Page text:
This humble Blogspot site is the first step in building a fraternity of contrapuntal composers, which is an idea I've had for a few years now. This will not be an organization that just anyone can join, but will rather require members to display ability in polyphonic composition to gain entry into the guild, and then submit progressively better compositions to advance within the guild hierarchy.
The problem, as I see it, with online communities of composers thus far is that there is no benefit to membership: It costs nothing to join, and there is no reward for membership other than vacuous online friendships - regardless of how fun those may be - and the whole thing just becomes a mutual admiration society. A guild structure, on the other hand, requires members to perform to certain levels of proficiency, and provides benefits to membership and status that are concrete as well as honorary.
As I pondered how to structure this, I came upon the idea of hosting a gentlemanly competition that is ongoing, no matter how large the organization gets. For example, the entry level of membership in a guild is that of Apprentice. For this guild, an Apprentice Piece will have to be submitted and an entry fee of $2.00 paid. For every ten apprentice guild members chosen, one Best of Ten winner will be selected with an award of $10.00 given, which is exactly half of the total entry fees.
For the next level of Journeyman, a Journeyman Piece will have to be submitted along with an entry fee of $5.00. For every ten Journeymen selected, there will be a Best of Ten winner and $25.00 awarded. For the level of Master the fee will be $10.00 and the Best of Ten award will be $50.00. You get the idea.
Dues will also have to be paid. An Apprentice will only have to contribute $2.00 per year, and the entry fee for the apprentice piece will cover the first year. The level of Journeyman is $5.00 per year, and again the entry fee covers the first year. Likewise for a Master: $10.00 per year with the entry fee covering year one.
There will be eligibility requirements as well: Nobody will be allowed to go straight to the top, so to speak, without paying their dues. In other words, an Apprentice will not be eligible to progress to Journeyman until a year has passed and the second year's worth of dues are paid. If a member wishes to progress to the next level before the year is up, that is fine: Just pay the second year's worth of dues early, and you are all set. This will allow young students to get their money's worth in terms of membership time, while more established composers can progress at a faster rate, while still paying the same dues as everybody else.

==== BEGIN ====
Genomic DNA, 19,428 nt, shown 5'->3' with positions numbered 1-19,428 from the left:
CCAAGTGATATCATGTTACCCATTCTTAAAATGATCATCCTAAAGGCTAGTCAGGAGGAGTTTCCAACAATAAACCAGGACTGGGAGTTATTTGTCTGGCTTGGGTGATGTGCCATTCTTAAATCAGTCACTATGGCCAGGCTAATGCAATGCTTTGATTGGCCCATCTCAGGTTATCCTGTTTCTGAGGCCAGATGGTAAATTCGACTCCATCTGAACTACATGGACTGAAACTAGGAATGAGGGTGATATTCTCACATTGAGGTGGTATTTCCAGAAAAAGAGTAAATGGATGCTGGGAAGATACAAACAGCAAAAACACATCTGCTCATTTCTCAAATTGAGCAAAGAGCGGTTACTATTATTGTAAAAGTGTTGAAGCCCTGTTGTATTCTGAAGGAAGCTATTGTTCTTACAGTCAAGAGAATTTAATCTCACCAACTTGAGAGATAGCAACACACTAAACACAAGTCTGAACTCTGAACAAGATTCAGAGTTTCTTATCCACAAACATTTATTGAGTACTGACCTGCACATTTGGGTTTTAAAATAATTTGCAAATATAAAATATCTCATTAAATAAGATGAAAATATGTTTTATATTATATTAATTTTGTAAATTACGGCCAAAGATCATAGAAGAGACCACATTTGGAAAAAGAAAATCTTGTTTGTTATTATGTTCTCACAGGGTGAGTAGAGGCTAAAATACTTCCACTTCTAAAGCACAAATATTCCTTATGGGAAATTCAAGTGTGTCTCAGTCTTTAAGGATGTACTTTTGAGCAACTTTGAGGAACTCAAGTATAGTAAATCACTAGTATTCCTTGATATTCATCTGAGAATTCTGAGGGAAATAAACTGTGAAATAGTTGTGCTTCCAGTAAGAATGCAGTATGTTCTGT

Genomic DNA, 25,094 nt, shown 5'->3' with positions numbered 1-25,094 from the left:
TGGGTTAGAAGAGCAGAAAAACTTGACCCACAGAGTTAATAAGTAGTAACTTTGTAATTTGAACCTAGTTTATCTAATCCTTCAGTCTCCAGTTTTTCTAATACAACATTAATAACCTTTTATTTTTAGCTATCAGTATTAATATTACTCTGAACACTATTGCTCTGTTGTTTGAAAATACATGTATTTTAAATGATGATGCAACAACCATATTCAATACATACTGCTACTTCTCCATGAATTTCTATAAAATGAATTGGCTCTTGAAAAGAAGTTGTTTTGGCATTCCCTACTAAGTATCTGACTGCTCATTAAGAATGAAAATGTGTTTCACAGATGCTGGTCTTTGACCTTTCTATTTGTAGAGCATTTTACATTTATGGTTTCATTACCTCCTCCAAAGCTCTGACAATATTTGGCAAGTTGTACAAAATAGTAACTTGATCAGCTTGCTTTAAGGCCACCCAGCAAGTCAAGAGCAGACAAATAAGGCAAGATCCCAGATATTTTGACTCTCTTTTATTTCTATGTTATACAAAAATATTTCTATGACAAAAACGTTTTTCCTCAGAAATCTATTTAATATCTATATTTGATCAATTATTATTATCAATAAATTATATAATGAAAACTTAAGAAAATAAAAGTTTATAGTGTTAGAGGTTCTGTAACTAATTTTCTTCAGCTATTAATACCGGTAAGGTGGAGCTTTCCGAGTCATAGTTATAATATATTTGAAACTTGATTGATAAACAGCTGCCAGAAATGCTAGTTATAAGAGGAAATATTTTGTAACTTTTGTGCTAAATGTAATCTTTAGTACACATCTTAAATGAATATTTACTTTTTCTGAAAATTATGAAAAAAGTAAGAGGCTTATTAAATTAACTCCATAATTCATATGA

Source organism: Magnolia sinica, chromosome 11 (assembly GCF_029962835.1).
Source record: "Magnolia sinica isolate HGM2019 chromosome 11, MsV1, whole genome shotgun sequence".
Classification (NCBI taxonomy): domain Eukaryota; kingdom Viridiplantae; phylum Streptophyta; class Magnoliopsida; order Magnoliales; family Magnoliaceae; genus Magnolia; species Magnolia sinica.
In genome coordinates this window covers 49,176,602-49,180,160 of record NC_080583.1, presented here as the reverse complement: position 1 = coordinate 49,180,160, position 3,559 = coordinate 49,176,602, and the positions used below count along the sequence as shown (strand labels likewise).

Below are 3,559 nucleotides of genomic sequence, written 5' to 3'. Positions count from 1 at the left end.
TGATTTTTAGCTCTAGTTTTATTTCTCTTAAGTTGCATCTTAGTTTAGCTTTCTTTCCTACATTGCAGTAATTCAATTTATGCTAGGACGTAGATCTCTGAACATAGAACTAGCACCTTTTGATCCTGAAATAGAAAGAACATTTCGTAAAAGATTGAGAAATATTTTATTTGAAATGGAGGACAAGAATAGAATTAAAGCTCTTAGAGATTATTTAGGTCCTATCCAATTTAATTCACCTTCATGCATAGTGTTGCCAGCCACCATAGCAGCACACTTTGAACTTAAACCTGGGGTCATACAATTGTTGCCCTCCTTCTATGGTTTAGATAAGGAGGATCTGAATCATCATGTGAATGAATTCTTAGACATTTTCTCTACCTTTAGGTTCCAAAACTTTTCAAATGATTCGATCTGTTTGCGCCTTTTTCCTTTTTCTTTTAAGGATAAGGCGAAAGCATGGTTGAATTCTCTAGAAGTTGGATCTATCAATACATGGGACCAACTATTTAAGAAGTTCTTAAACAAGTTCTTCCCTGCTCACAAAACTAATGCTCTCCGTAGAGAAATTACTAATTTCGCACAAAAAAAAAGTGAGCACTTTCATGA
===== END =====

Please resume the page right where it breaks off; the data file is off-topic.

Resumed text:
Requirements for the first three levels will be thus:
An Apprentice Piece will be a short piece in two-part counterpoint that displays basic competence.
A Journeyman Piece will be a three-voice work of modest dimensions that displays fluency.
The Masterpiece will have to be a four-voice fugue that displays a comfortable mastery of the idiom.
Once the organization is off the ground, additional levels of Esteemed Master and Honorable Grandmaster may be added. I will never hold any of those levels, by the way: I will simply be the founder.
In the posts to come, I will provide the exemplars for each level as well as fleshing out more details.
These dollar amounts may seem trivial - and they are, to a point - but the idea is to engender actual competition among composers of counterpoint while keeping the trolls out. Also, the residual money will form the basis if the main site to come, which will allow for the provision of more benefits for members. For example, all accepted submissions will be hosted on the site, both in standard notation and as MPEG audio. All Best of Ten winners will also have their own pages. Every Journeyman and above will also have a micro blog: There will be much more.
Eventually, I would like to expand this into a physical location: A Guildhall. I happen to have the resources to get such an establishment going, but that's down the road a piece.
Feel free to add suggestions in the comments, but note that I review all comments before posting them.